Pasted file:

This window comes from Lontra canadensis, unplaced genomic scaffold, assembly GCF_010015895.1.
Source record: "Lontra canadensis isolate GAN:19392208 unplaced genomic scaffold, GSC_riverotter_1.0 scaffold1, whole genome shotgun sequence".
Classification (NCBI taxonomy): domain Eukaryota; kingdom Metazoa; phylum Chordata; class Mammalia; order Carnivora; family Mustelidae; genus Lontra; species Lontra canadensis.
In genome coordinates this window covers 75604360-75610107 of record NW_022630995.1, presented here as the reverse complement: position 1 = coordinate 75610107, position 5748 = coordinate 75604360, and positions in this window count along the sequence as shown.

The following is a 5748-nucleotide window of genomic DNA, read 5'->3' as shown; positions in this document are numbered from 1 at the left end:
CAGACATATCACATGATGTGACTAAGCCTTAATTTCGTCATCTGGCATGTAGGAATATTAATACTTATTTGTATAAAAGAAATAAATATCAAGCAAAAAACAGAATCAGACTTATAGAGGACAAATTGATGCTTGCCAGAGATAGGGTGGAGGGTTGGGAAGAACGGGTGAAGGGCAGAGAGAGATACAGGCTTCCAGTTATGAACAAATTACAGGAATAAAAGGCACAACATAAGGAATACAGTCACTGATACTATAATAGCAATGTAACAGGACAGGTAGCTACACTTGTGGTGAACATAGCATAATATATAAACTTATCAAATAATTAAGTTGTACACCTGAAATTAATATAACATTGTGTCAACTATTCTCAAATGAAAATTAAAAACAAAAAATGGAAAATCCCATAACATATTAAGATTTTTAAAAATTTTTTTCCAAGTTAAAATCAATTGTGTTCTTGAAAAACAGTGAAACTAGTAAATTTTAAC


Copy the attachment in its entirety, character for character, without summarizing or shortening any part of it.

This window comes from Lontra canadensis, unplaced genomic scaffold, assembly GCF_010015895.1.
Source record: "Lontra canadensis isolate GAN:19392208 unplaced genomic scaffold, GSC_riverotter_1.0 scaffold1, whole genome shotgun sequence".
Classification (NCBI taxonomy): domain Eukaryota; kingdom Metazoa; phylum Chordata; class Mammalia; order Carnivora; family Mustelidae; genus Lontra; species Lontra canadensis.
In genome coordinates this window covers 75604360-75610107 of record NW_022630995.1, presented here as the reverse complement: position 1 = coordinate 75610107, position 5748 = coordinate 75604360, and positions in this window count along the sequence as shown.

The following is a 5748-nucleotide window of genomic DNA, read 5'->3' as shown; positions in this document are numbered from 1 at the left end:
CAGACATATCACATGATGTGACTAAGCCTTAATTTCGTCATCTGGCATGTAGGAATATTAATACTTATTTGTATAAAAGAAATAAATATCAAGCAAAAAACAGAATCAGACTTATAGAGGACAAATTGATGCTTGCCAGAGATAGGGTGGAGGGTTGGGAAGAACGGGTGAAGGGCAGAGAGAGATACAGGCTTCCAGTTATGAACAAATTACAGGAATAAAAGGCACAACATAAGGAATACAGTCACTGATACTATAATAGCAATGTAACAGGACAGGTAGCTACACTTGTGGTGAACATAGCATAATATATAAACTTATCAAATAATTAAGTTGTACACCTGAAATTAATATAACATTGTGTCAACTATTCTCAAATGAAAATTAAAAACAAAAAATGGAAAATCCCATAACATATTAAGATTTTTAAAAATTTTTTTCCAAGTTAAAATCAATTGTGTTCTTGAAAAACAGTGAAACTAGTAAATTTTAAC